Georgia Governors in an Age of Change is the first book to present a clear overview of gubernatorial leadership in Georgia during the critical period between 1943 and 1983, covering the administrations of Ellis Arnall, Melvin E. Thompson, Herman Talmadge, Marvin Griffin, Ernest Vandiver, Carl Sanders, Lester Maddox, Jimmy Carter, and George Busbee. Based on a unique meeting of scholars and politicians held in 1985, this book brings together historical assessments of the post-World War II administrations and reactions to those assessments by the governors themselves.
The four decades that followed the inauguration of Ellis Arnall as governor saw the state of Georgia experience its most fundamental changes since the end of the Civil War. Those years witnessed a dramatic change in the political balance of power as the state’s population shifted from rural dominance to urban influence. Georgia saw firsthand the birth of the civil rights movement, the end of Jim Crow laws, and the demise of the county-unit system of voting. For the first time, there were stirrings of a two-party system in the state, and a former Georgia governor became the first president elected from the Deep South, signaling a new national acceptance of both Georgia and the region.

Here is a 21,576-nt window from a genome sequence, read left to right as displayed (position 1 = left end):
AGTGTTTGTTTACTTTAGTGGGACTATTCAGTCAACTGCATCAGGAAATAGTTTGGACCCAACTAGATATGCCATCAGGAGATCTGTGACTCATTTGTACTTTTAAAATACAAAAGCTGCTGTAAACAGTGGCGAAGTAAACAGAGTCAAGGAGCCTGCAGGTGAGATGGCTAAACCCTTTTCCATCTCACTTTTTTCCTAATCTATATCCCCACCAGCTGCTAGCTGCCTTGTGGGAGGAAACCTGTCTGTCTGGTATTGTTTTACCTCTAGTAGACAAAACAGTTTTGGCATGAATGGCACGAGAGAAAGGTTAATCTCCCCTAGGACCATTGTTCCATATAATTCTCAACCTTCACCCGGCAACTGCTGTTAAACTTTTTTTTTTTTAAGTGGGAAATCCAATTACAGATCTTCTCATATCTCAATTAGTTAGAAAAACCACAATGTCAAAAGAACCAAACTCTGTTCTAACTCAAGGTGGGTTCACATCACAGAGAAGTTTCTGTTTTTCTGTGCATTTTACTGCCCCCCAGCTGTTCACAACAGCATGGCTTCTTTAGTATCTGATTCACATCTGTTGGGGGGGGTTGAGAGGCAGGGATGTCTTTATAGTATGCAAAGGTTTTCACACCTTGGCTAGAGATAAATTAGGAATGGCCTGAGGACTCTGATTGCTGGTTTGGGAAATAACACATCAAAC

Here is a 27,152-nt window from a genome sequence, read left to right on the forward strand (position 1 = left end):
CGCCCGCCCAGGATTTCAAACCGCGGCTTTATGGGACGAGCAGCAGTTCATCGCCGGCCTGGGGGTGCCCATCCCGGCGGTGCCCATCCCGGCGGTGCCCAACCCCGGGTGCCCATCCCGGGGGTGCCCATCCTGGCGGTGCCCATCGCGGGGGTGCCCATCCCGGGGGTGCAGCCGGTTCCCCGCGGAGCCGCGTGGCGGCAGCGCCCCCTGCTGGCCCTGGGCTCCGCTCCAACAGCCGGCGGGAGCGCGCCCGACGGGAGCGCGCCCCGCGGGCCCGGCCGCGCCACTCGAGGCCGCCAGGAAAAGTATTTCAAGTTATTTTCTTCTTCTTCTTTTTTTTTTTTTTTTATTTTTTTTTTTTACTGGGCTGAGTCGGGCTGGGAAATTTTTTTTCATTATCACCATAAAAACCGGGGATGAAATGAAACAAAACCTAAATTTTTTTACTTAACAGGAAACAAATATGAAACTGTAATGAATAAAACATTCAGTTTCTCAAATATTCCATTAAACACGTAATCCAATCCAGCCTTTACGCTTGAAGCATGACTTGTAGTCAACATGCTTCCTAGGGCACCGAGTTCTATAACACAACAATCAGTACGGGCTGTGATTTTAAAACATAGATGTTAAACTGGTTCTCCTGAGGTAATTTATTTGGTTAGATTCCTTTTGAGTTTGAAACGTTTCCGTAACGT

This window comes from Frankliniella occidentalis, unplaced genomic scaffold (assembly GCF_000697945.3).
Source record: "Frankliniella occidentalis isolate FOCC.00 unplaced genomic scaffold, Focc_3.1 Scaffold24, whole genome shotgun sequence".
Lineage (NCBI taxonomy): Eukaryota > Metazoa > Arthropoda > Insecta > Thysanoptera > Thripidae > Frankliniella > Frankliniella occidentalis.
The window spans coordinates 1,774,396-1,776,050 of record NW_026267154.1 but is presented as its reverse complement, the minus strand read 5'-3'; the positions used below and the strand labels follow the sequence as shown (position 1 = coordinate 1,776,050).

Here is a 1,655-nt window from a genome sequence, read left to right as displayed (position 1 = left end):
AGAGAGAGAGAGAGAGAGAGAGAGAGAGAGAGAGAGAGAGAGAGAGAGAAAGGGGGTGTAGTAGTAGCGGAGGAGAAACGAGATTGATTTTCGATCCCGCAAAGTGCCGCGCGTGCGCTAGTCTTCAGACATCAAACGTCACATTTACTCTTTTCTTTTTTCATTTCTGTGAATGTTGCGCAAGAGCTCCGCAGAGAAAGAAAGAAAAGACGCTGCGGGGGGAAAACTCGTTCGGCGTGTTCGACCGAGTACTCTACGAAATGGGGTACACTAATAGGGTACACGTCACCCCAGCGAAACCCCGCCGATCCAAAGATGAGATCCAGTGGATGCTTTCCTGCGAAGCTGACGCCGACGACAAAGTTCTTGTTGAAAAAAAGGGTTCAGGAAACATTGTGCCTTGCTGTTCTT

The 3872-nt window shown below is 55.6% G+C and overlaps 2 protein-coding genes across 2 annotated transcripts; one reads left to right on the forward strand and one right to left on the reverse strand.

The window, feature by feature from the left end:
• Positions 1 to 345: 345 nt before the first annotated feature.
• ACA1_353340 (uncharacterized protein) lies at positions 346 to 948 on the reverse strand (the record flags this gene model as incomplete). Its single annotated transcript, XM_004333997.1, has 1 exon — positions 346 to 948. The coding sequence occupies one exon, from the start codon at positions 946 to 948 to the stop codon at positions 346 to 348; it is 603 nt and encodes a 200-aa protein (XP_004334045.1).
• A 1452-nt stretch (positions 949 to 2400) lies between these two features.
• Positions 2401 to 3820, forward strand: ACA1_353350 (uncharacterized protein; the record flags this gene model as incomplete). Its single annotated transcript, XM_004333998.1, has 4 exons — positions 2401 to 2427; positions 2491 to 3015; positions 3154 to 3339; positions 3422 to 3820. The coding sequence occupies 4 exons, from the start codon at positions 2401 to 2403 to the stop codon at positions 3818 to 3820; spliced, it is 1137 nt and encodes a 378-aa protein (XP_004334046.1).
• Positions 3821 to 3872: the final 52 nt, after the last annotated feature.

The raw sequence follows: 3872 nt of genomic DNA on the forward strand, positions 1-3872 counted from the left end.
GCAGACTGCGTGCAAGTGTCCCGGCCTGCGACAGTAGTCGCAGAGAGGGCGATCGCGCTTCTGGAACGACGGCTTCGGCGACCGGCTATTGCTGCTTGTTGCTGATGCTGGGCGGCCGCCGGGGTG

From Ellis Arnall’s trust-busting of the railroads to Melvin Thompson’s purchase of Jekyll Island, from Lester Maddox’s fierce segregationist policies to Jimmy Carter’s bold reorganization of state agencies, Georgia Governors in an Age of Change chronicles the rise of Georgia from a bastion of southern provincialism to a dynamic and progressive state--the heart and core of the New South.